Leaking locks disrupt Panama Canal expansion
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Leaking locks disrupt Panama Canal expansion

The sight of waterfalls cascading out of a fissure in the new Panama Canal locks must have brought tears to the eyes of the embattled Panama Canal Authority (ACP) last August. The revelation that key components in the canal’s $5.3 billion expansion are seriously faulty has raised dozens of important questions, not least concerning safety, but the ACP is being far from transparent.

Following a high-charged national referendum when pride and patriotism ran high, work to double the canal’s carrying capacity began in 2007. Now 95 percent complete, the project includes the construction of new access channels and locks to accommodate ‘Post-Panamax’ vessels, including giant super-tankers.

Corruption, disputes and scandal

A variety of setbacks has since plagued the project. Costly disputes with contractors and unions, alleged corruption scandals, and falling shipping traffic in the wake of the global financial meltdown of 2008 – all have damaged the ACP’s operation and reputation.

The crack in the sill of the new Cocoli locks was detected during their testing and the international consortium in charge of its construction, Grupo Unidos por el Canal (GUPC), say it was caused by a design flaw. They claim that insufficient rebar rods were inserted into the walls. Photos of core samples, however, reveal an irregular honeycombed texture that is likely the result of improper concrete mixing.

A core sample from the leaking Cocoli lock. Source: The Panama News

A core sample from the leaking Cocoli lock. Source: The Panama News

Nonetheless, the ACP appears to have accepted GUPC’s diagnosis – and their questionable solution. Starting in January 2016, extra rebar rods will be inserted into the lock wall and fresh concrete injected into the crack.

Why is an apparent construction flaw being touted as a design problem? According to analysis by Eric Jackson, editor of The Panama News:

If it is properly diagnosed as a bad concrete pour and properly resolved by tearing out the faulty concrete and redoing the work, that would cause major new delays and probably bankrupt construction companies…

Calling it a design flaw allows for a quicker, cheaper and shorter-lasting fix and for those responsible for the bad concrete to litigate with designers in an attempt to pass off some of the costs of their mistake to others.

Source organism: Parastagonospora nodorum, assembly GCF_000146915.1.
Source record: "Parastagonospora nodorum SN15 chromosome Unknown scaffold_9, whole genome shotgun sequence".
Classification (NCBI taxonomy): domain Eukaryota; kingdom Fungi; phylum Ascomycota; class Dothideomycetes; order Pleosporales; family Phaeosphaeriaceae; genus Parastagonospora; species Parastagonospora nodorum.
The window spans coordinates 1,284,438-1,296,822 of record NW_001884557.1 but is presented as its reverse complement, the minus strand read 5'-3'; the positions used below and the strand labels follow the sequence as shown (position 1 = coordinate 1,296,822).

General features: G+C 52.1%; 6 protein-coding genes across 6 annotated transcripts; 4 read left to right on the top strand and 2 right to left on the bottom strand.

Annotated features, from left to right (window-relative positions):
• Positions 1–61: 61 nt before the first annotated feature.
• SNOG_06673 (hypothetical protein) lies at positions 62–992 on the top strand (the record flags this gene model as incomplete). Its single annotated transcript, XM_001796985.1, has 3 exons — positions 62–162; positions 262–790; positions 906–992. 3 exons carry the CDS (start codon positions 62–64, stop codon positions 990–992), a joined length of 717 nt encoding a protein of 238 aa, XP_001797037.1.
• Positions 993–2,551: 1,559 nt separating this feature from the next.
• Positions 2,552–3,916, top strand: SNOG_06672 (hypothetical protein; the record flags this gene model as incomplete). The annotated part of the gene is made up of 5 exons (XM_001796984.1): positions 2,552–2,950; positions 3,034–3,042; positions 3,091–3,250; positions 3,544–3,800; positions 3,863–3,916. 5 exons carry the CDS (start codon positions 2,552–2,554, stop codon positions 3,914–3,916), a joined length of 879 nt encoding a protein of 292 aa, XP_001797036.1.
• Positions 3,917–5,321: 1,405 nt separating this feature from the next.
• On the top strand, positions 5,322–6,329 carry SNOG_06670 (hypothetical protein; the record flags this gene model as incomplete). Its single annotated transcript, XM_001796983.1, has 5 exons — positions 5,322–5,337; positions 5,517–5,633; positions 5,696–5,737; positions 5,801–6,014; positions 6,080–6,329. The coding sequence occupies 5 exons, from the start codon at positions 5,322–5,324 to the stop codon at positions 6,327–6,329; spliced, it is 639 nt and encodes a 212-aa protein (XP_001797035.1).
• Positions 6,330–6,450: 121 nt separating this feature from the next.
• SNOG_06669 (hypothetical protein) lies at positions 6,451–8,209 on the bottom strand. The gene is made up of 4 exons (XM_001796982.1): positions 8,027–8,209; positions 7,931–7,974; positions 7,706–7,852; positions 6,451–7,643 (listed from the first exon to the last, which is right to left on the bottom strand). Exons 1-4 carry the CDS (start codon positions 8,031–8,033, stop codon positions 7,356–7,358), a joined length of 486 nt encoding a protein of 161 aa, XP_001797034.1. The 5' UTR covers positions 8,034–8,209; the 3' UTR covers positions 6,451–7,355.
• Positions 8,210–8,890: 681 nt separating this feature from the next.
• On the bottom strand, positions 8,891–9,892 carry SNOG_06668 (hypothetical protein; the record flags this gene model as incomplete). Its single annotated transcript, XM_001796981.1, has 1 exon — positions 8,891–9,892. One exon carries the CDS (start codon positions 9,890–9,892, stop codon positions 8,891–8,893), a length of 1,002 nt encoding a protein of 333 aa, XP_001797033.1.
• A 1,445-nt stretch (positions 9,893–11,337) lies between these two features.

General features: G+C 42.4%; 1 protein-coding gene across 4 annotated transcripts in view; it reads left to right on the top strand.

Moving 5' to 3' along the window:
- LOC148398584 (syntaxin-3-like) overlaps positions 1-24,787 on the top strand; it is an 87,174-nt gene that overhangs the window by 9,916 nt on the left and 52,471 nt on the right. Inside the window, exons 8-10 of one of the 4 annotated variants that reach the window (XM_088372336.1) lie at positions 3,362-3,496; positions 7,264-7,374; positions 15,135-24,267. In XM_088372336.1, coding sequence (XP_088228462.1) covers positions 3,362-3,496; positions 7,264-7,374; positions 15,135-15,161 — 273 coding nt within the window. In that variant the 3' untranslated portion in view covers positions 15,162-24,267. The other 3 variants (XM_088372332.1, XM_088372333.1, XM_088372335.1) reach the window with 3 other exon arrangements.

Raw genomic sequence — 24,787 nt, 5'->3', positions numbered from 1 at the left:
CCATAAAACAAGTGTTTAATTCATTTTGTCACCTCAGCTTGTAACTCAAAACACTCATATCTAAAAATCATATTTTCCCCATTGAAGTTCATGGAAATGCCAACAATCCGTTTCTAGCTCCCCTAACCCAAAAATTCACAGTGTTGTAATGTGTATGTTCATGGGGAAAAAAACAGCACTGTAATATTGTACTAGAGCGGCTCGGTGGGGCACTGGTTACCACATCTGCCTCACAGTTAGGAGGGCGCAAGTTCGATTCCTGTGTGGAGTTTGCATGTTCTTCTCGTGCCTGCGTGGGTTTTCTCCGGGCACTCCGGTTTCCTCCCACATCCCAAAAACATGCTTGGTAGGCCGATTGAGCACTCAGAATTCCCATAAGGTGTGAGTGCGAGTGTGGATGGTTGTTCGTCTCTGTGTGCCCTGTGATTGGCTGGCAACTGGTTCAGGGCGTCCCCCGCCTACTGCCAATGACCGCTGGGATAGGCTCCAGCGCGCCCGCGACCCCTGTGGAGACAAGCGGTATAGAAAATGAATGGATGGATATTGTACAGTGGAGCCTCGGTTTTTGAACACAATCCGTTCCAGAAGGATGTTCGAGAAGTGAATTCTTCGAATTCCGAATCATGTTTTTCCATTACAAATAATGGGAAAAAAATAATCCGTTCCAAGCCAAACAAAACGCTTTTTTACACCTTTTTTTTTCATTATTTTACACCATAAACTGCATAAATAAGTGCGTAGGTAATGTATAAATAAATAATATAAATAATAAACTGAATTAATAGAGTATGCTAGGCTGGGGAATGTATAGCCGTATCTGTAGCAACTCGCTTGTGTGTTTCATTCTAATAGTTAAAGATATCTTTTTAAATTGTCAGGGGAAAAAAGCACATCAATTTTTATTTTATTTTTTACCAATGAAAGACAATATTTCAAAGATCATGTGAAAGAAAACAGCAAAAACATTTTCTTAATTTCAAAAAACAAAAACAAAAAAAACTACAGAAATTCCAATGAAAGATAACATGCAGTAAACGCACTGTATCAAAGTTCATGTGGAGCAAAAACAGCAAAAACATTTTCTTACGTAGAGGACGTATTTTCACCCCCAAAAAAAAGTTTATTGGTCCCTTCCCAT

Jackson speculates that the collapse of the heavily government-subsidised Spanish construction company Sacyr – one of GUPC’s members along with Italy’s Salini-Impregilo, Belgium’s Jan de Nul, and Panama’s Constructora Urbana – could bring down Spain’s fragile economy. The timing could not be worse for the incumbent conservative government with general elections scheduled for 20 December.

Cracks in the concrete

Since the discovery of the leak, news of further flaws surfaced via a memo by a US-British-Dutch consulting firm working for GUPC. According to a report published by La Estrella on 11 November, the memo cites the discovery of two new cracks in the sill. Elsewhere, unsubstantiated rumours abound of yet more construction flaws.

For its part, the APC has been reticent in divulging official information about the problems. It has thus far resisted calls to make public the GUPC’s analysis along with a technical evaluation made by the Panama Technological University (UTP). On 18 November, it did release a remarkably cheesy Youtube video entitled ‘Panama Canal Expansion Progress Update’. The video makes reference to the testing of the locks, but not their incontinence, assuring viewers that construction is very much on track:

“It continues at full speed… the countdown is on…”

Later in the month, during the distraction and revelry of Panama’s Independence Day celebrations, Black Friday, and US Thanksgiving, the ACP quietly admitted to Reuters that the scheduled April completion date may not be met.

Big bucks

Some journalists have noted a remarkable lack of rigor in international media coverage, both of the fissures and the project generally. In a feature for the Panama News, Kevin Harrington-Shelton suggests that the reason may be that a timely completion of the expansion is essential for the profitable launch of new international port facilities and other global infrastructure built in its anticipation. Nations and companies are invested to the tune of $60 billion, he says.

Thus the ACP may be experiencing considerable pressure to resolve its problems as quickly as possible, but this does not justify the implementation of second rate solutions – or the adoption of a public relations strategy that obfuscates more than it clarifies.

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